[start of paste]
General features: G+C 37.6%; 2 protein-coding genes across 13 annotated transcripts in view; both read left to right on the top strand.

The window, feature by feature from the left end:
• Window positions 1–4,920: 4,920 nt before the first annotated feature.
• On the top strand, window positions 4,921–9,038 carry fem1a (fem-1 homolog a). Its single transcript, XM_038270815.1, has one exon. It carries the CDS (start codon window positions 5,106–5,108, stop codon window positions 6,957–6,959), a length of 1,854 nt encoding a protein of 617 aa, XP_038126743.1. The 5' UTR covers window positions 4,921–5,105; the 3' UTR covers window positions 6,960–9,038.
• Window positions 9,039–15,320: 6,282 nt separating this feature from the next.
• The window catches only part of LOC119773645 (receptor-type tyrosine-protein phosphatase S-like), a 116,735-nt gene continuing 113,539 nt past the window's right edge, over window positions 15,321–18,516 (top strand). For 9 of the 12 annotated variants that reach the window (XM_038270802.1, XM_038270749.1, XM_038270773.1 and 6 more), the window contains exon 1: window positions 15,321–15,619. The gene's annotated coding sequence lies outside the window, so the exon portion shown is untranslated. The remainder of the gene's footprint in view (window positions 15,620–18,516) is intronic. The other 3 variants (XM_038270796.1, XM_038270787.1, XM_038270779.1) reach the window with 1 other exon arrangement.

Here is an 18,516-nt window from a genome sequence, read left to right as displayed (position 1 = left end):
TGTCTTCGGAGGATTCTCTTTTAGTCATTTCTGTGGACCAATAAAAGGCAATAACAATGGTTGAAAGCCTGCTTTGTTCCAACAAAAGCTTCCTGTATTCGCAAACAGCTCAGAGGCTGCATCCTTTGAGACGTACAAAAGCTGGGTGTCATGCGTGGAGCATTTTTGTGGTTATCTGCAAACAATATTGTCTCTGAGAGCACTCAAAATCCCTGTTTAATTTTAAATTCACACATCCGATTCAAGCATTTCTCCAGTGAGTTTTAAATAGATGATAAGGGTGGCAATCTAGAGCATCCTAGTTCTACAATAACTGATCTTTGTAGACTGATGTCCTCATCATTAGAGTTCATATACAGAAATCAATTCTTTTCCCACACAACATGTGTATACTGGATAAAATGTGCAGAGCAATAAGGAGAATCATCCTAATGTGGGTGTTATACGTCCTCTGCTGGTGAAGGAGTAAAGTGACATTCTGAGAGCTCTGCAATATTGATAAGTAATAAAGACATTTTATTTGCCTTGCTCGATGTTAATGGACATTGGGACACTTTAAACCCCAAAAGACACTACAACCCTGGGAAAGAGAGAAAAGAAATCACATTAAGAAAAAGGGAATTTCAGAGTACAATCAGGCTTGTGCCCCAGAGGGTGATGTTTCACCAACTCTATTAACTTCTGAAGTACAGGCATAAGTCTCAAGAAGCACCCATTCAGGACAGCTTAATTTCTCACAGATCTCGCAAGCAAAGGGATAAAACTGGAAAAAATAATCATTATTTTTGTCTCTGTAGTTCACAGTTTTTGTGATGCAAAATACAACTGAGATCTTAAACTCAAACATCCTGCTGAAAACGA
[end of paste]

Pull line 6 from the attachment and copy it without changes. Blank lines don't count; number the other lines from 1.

• The window catches only part of LOC119773645 (receptor-type tyrosine-protein phosphatase S-like), a 116,735-nt gene continuing 113,539 nt past the window's right edge, over window positions 15,321–18,516 (top strand). For 9 of the 12 annotated variants that reach the window (XM_038270802.1, XM_038270749.1, XM_038270773.1 and 6 more), the window contains exon 1: window positions 15,321–15,619. The gene's annotated coding sequence lies outside the window, so the exon portion shown is untranslated. The remainder of the gene's footprint in view (window positions 15,620–18,516) is intronic. The other 3 variants (XM_038270796.1, XM_038270787.1, XM_038270779.1) reach the window with 1 other exon arrangement.